I just notice your system is less than 5 years old, which means it should be under parts warranty. You may want to cancel that call, and get a company that is factory certified to services your brand. That way any parts will be easier to locate.

beenthere 05-12-2009 02:48 PM

Servicemaginc is a reference company. Simular to craigslist.

The person you talked to knows nothing about how the company that accepts the job works.

foxsam 05-12-2009 03:40 PM

I know. I used them to find someone. I spoke to someone from the company that is coming.

TazinCR 05-13-2009 06:36 AM

Cancel the call and file a complaint with the BBB. Then find someone your self. You are paying $150 for nothing.

beenthere 05-13-2009 06:38 AM

Might find someone cheaper.
Might be more expensive.

What good does a BBB complaint do. If the original company won't do anything.

sktn77a 05-13-2009 04:13 PM

File a complaint against the original HVAC company. It hasn't worked from new by the sound of things and they haven't stood behind their work.

jogr 05-13-2009 06:13 PM

First Choice: Call the contractor and ask for his help with the original HVAC company.

2nd choice: If the original HVAC company refuses to fix it at no charge and you really want to get nasty (and don't do it till you have no choice) you might mention to the original HVAC company that you understand that there are strict EPA limits on acceptable leakage rates and that you are worried that the 3 lb leak was in excess of the limits and should have been repaired in 2008 in order to avoid violating federal law. Explain how you're not a lawyer but would be happy to call the EPA and get their opinion as to whether federal law was violated- unless of course they feel like fixing it now and then there would be no point in you following up with the EPA. You should present this in an innocent, "I'm so confused by all this but want to do the right thing for the environment" manner as if you have no idea the grief that it will cause the HVAC company as well as the potential for huge fines. The last thing they want is a visit from the EPA so they will tell you it's no problem but just keep innocently saying things like: "I want to do the right thing for the environment"; "It couldn't hurt to call the EPA and check"; "I'd feel better with the EPA's opinion cause I wouldn't want to cause global warming"; "I won't be able to sleep without getting this fixed or getting the official ok from the EPA".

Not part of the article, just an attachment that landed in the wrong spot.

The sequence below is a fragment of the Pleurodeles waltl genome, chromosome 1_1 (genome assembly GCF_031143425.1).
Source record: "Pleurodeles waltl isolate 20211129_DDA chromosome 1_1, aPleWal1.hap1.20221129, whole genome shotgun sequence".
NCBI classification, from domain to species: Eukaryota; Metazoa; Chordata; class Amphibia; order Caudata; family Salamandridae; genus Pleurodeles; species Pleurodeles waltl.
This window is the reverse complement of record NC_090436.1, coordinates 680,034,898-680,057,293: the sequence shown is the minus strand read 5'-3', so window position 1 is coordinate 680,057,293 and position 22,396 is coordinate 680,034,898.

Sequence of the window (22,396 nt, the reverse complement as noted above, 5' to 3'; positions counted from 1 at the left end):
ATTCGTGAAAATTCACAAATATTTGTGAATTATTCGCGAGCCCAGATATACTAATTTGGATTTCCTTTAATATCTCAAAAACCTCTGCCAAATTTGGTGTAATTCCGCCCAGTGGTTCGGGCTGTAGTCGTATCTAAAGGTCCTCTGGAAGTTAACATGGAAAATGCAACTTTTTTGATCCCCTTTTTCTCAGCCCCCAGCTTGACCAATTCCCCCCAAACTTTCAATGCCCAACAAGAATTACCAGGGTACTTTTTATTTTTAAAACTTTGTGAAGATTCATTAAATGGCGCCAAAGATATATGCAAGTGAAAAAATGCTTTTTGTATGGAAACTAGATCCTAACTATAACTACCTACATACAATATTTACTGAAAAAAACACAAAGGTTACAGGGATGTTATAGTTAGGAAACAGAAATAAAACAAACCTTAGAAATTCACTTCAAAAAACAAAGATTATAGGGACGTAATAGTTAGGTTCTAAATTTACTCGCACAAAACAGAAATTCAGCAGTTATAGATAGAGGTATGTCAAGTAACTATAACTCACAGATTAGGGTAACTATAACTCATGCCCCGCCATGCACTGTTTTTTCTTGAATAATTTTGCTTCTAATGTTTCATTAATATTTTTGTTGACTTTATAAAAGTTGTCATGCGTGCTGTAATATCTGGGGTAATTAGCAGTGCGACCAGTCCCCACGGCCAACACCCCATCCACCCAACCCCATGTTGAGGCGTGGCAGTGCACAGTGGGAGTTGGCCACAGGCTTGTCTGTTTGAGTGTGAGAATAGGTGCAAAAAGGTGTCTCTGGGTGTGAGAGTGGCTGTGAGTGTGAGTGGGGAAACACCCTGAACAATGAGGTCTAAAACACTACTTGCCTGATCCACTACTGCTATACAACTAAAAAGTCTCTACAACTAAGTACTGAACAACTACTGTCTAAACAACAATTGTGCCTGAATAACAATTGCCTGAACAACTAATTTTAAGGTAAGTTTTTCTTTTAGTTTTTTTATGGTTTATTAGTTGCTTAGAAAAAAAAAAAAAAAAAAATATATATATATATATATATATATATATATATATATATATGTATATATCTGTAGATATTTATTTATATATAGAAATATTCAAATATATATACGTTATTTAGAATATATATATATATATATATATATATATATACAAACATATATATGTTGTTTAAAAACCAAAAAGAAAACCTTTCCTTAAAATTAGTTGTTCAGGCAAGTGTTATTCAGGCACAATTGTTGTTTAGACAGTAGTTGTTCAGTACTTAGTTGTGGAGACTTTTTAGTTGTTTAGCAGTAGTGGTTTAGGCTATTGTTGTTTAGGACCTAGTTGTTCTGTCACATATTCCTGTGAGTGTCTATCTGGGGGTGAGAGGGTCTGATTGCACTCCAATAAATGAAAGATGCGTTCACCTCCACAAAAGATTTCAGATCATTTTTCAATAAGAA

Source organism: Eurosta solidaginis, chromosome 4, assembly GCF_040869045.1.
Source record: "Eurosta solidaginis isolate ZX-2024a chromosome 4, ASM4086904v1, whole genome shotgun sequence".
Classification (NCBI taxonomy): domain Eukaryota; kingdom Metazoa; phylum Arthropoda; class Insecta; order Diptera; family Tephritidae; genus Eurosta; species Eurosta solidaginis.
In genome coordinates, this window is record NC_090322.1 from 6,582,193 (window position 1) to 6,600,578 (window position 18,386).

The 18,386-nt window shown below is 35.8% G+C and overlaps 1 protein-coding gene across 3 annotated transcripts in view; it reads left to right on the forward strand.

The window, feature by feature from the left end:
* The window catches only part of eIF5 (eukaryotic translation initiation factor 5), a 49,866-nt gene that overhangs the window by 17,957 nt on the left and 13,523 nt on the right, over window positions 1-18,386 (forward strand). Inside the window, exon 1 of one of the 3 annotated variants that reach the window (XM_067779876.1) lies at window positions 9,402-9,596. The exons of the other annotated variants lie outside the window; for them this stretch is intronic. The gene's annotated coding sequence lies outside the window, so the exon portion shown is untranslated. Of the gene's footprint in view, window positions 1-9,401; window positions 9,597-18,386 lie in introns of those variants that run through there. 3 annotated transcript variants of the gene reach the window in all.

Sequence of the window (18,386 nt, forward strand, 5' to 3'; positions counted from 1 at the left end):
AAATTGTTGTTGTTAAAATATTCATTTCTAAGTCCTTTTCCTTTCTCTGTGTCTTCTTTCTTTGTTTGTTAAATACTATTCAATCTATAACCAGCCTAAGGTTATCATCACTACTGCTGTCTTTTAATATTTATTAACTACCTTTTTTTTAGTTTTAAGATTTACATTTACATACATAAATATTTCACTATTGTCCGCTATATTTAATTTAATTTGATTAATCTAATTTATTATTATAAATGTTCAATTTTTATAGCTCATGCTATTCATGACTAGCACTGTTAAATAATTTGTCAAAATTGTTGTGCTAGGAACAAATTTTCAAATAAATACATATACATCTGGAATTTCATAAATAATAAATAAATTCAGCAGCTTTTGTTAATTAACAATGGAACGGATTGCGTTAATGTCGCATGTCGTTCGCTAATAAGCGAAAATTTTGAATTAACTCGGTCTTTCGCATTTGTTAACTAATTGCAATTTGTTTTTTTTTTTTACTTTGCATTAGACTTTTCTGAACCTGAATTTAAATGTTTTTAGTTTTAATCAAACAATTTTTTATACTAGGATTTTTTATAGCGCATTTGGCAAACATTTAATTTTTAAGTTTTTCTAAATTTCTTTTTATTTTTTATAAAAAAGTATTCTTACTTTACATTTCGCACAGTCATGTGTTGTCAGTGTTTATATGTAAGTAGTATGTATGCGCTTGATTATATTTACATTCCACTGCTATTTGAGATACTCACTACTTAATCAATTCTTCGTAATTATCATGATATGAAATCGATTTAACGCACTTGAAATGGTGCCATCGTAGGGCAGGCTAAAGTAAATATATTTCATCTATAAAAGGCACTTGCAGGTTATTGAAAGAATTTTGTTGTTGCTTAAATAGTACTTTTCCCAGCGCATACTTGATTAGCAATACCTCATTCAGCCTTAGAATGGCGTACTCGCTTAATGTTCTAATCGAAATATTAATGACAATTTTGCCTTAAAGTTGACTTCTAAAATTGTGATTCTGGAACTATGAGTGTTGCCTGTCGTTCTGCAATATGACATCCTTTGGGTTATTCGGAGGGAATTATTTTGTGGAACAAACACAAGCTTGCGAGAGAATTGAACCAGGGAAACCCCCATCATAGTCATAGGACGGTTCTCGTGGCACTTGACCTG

3rd choice: If they tell you to drop dead then call the EPA - you might cash in big on a whistleblower fee and can buy a new A/C.

beenthere 05-13-2009 06:18 PM

Quote:

Originally Posted by jogr (Post 273396)
2nd choice: If the original HVAC company refuses to fix it at no charge and you really want to get nasty (and don't do it till you have no choice) you might mention to the original HVAC company that you understand that there are strict EPA limits on acceptable leakage rates and that you are worried that the 3 lb leak was in excess of the limits and should have been repaired in 2008 in order to avoid violating federal law. Explain how you're not a lawyer but would be happy to call the EPA and get their opinion as to whether federal law was violated-

3rd choice: If they tell you to drop dead then call the EPA - you might cash in big on a whistleblower fee and can buy a new A/C.

There is no EPA leak repair rate for systems containing less then 50 pounds normal operating charge.

Tell him some more lies to say to the contractor. So the contractor can beg him to stop making him laugh so hard.